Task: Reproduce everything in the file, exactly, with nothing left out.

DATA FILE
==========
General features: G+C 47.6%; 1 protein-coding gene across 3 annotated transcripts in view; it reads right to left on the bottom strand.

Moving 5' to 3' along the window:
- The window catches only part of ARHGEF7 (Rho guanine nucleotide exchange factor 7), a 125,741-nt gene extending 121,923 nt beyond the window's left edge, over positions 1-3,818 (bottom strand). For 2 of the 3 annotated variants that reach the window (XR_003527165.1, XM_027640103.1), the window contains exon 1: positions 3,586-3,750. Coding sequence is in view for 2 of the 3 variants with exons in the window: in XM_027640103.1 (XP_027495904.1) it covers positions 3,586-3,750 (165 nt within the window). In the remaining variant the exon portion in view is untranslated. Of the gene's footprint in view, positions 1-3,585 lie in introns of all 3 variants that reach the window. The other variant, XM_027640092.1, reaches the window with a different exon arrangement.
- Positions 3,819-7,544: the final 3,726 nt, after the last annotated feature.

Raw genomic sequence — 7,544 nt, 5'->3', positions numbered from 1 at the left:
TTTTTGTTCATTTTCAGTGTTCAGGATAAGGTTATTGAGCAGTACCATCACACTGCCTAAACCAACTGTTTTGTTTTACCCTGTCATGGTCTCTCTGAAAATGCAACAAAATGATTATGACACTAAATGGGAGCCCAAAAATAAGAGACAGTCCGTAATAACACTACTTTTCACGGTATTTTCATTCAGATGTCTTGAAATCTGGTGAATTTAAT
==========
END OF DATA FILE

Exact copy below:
General features: G+C 47.6%; 1 protein-coding gene across 3 annotated transcripts in view; it reads right to left on the bottom strand.

Moving 5' to 3' along the window:
- The window catches only part of ARHGEF7 (Rho guanine nucleotide exchange factor 7), a 125,741-nt gene extending 121,923 nt beyond the window's left edge, over positions 1-3,818 (bottom strand). For 2 of the 3 annotated variants that reach the window (XR_003527165.1, XM_027640103.1), the window contains exon 1: positions 3,586-3,750. Coding sequence is in view for 2 of the 3 variants with exons in the window: in XM_027640103.1 (XP_027495904.1) it covers positions 3,586-3,750 (165 nt within the window). In the remaining variant the exon portion in view is untranslated. Of the gene's footprint in view, positions 1-3,585 lie in introns of all 3 variants that reach the window. The other variant, XM_027640092.1, reaches the window with a different exon arrangement.
- Positions 3,819-7,544: the final 3,726 nt, after the last annotated feature.

Raw genomic sequence — 7,544 nt, 5'->3', positions numbered from 1 at the left:
TTTTTGTTCATTTTCAGTGTTCAGGATAAGGTTATTGAGCAGTACCATCACACTGCCTAAACCAACTGTTTTGTTTTACCCTGTCATGGTCTCTCTGAAAATGCAACAAAATGATTATGACACTAAATGGGAGCCCAAAAATAAGAGACAGTCCGTAATAACACTACTTTTCACGGTATTTTCATTCAGATGTCTTGAAATCTGGTGAATTTAAT